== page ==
With only a small extra cost the big-booted versions and C300 BlueTec Hybrid have all of the classic C-Class handling and looks, but with a new level of practicality that anyone thinking of signing up for a C-Class should consider.

The Road to Recovery podcast series

Click to share

Click below to follow us on
Facebook  Twitter  Instagram

GoAuto can help you buy a new C-Class

Customer Terms and Conditions – New Car Lead enquires


This is an agreement between GoAutoMedia Pty Limited ACN 094 732 457 of PO Box 18, Beach Road, Sandringham, VIC, 3191 (“we/us”), the owner and operator of the GoAuto.com.au website (“the website”) and the person wanting GoAuto.com.au to provide them with a lead for the purchase of a new car (“you”).

By completing a New Car Lead Enquiry, you agree to the terms and conditions and disclaimers and acknowledge the policies set out below.

Terms and Conditions

  • In order for us to effect a lead you must you must complete a New Car Lead Enquiry (“Enquiry”).
  • We will call you as soon as possible after you complete the Enquiry and certainly no later than the next business day. When we call, we will discuss with you your new car requirements.
  • You consent to our passing on the Enquiry and your requirements to an appropriate authorised motor car dealer as a lead.
  • We will contact you again in approximately eight days following your initial enquiry to check on the progress of the Enquiry.
  • While we will provide the dealer with the Enquiry and details of your new car requirements, we take no responsibility for what happens after passing on that material as a lead.
  • You acknowledge that we are a new car information service providing new car editorial information, pictures and prices to our customers as a guide only. Any new car prices published on the website are the manufacturers’ recommended retail prices and do not include delivery charges and on-road costs. Any authorized motor car dealer to which we pass on your Enquiry as a lead will provide you with full details of the price at which the vehicle will be sold to you.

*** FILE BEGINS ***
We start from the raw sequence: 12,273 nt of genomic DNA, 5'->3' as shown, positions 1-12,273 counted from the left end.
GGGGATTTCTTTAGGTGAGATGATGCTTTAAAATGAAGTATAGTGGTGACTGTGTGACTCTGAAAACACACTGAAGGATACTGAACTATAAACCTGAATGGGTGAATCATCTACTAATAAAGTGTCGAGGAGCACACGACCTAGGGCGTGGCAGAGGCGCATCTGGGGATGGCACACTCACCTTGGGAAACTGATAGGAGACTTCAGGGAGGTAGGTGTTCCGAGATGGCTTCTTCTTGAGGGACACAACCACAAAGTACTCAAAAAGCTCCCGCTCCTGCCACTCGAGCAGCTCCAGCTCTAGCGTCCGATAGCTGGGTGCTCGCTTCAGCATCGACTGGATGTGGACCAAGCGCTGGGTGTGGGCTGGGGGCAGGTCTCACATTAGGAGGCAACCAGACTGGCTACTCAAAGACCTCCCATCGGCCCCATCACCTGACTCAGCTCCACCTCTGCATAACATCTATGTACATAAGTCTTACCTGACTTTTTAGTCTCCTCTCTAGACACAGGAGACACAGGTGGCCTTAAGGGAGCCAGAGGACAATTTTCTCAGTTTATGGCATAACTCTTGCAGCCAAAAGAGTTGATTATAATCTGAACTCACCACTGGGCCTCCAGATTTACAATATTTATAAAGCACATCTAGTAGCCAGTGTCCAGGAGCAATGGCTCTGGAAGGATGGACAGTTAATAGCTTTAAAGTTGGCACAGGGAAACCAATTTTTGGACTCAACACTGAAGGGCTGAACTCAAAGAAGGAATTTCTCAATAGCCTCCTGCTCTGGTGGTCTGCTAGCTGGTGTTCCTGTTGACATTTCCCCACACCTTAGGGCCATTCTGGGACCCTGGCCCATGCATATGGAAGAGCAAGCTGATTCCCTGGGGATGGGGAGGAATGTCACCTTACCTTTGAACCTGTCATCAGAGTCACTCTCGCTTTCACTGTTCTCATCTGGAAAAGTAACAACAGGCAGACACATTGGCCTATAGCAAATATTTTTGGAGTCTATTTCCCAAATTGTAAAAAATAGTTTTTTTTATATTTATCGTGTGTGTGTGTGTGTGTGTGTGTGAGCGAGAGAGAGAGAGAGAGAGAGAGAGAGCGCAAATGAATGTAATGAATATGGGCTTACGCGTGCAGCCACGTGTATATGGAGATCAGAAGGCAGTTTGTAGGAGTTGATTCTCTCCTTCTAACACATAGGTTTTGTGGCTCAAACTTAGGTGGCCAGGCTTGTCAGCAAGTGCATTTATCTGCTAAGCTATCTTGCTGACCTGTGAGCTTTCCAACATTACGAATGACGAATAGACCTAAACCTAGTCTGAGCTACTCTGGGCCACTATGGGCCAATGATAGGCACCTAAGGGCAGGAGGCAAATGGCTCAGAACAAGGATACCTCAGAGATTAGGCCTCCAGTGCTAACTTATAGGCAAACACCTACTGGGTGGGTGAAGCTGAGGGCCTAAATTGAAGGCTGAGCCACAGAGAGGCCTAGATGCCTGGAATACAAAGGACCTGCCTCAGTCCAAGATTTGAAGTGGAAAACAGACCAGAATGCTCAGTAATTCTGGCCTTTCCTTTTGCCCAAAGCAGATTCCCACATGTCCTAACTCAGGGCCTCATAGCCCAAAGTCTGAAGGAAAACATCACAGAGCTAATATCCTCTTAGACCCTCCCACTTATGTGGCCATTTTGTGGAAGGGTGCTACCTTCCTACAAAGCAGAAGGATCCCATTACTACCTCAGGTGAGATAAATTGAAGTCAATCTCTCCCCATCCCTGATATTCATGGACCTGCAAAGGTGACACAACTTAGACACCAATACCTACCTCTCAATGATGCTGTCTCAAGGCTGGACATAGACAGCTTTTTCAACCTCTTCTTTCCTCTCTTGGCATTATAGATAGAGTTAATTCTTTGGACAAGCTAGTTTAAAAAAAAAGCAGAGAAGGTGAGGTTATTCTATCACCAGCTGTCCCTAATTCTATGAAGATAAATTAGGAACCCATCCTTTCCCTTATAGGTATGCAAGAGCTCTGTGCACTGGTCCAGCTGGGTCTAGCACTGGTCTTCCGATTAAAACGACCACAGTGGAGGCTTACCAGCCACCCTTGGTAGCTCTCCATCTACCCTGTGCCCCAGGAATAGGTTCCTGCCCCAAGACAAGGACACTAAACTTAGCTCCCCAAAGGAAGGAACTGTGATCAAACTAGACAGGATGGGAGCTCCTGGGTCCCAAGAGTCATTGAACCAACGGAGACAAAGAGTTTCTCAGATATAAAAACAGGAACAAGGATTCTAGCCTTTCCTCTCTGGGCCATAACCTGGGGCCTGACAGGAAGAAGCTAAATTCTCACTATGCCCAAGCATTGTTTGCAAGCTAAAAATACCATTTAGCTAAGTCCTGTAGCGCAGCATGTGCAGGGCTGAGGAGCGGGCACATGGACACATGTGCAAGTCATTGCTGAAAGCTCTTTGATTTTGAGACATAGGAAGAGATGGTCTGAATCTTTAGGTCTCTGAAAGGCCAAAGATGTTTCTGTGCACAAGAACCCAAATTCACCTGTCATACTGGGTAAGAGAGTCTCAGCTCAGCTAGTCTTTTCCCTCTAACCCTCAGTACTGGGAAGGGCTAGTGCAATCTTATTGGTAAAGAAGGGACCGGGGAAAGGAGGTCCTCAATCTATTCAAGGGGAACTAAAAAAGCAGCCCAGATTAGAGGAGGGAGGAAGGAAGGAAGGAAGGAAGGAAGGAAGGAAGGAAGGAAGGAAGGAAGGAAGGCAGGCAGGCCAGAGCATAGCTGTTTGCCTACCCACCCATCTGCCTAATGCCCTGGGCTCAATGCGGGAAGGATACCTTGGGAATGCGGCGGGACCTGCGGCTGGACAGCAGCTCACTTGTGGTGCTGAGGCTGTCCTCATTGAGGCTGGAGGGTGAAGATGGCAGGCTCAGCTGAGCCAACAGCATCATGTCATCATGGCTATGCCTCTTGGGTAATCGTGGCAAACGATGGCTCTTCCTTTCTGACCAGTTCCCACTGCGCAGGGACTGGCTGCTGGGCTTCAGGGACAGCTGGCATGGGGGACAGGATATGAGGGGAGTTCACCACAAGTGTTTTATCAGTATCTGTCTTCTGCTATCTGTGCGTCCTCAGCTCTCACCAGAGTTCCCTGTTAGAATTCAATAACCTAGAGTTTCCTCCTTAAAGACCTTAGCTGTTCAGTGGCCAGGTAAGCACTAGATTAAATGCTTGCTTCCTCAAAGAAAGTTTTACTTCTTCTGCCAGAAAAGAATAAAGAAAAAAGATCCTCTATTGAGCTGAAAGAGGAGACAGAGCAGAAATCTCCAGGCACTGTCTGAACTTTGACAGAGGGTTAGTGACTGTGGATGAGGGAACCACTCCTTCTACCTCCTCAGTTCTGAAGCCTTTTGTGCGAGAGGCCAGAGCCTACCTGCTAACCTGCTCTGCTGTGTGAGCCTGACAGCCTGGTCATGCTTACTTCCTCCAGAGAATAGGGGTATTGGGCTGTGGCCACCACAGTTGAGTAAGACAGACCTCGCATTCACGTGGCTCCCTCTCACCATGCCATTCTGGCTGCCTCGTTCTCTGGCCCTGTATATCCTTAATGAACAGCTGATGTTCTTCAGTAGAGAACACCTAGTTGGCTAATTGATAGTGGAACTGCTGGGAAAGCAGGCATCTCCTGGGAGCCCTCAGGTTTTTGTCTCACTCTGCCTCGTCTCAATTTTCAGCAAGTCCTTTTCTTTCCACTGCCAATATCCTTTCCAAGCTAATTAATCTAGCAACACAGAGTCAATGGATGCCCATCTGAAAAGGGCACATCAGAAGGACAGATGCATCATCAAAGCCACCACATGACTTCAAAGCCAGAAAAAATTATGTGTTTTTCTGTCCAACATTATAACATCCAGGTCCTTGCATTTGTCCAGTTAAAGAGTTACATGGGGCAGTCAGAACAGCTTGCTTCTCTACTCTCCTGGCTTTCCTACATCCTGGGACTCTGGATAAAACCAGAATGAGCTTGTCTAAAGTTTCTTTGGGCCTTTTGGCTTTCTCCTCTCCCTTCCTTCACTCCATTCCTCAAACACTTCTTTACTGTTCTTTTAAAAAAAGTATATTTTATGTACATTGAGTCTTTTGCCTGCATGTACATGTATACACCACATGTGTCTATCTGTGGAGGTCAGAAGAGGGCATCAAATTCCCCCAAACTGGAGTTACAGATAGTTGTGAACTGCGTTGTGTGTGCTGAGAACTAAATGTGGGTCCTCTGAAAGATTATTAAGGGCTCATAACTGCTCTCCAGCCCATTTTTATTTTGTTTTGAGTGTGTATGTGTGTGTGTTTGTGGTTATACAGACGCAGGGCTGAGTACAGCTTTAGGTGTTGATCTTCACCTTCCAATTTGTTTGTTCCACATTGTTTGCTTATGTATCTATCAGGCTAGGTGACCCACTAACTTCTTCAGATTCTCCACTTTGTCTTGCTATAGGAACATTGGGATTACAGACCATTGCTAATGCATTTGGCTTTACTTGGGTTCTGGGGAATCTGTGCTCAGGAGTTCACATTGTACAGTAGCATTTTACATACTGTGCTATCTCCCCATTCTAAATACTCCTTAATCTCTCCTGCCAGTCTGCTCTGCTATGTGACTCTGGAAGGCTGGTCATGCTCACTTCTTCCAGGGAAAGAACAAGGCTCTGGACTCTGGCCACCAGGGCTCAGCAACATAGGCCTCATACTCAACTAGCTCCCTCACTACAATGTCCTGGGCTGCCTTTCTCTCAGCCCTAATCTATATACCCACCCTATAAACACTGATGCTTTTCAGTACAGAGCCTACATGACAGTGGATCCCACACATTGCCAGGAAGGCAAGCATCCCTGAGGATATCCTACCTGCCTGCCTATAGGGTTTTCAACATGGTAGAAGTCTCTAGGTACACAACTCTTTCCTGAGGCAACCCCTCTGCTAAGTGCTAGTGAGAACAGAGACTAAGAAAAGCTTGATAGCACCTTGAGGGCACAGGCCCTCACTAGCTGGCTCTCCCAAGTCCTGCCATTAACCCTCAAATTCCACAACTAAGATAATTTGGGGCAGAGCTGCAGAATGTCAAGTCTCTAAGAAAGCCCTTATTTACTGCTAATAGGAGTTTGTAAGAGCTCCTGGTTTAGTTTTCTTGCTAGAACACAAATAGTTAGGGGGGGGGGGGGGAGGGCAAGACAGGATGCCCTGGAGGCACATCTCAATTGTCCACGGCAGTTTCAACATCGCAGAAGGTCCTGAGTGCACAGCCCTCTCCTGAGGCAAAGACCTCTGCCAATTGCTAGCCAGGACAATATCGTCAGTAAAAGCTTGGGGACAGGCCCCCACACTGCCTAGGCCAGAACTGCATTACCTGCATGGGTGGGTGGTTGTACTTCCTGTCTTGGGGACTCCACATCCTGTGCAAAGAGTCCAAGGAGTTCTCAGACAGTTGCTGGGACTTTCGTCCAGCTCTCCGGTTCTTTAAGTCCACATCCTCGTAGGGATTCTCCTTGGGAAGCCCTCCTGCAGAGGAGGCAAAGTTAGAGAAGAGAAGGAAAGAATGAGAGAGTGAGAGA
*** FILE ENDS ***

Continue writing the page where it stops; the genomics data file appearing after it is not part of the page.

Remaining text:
• You acknowledge that we do not sell motor vehicles. Any sale of a new car to you by a dealer after we have passed on your Enquiry to that dealer as a lead, is a sale by that dealer not by us.

Privacy Policy– New Car Lead Enquires

  • We take privacy very seriously. We understand that you will only complete an Enquiry if you can trust us to protect your personal information and use it appropriately. Our policy is to ensure that the personal information collected when you make an Enquiry is only used for the purposes of connecting you with an authorised motor car dealer.
  • We do not on-sell information collected from you or any other customer.
  • From time to time, we may email you with information or promotions that may be relevant for car buyers. You will continue to receive communications from us unless you tell us that you do not want to receive any advertising or promotional information in the future by unsubscribing from these communications.
* Denotes required field
** Australian inquiries only

C-Class pricing

Motor industry news

GoAutoNews is Australia’s number one automotive industry journal covering the latest news, future and new model releases, market trends, industry personnel movements, and international events.

Catch up on all of the latest industry news with this week's edition of GoAutoNews
Click here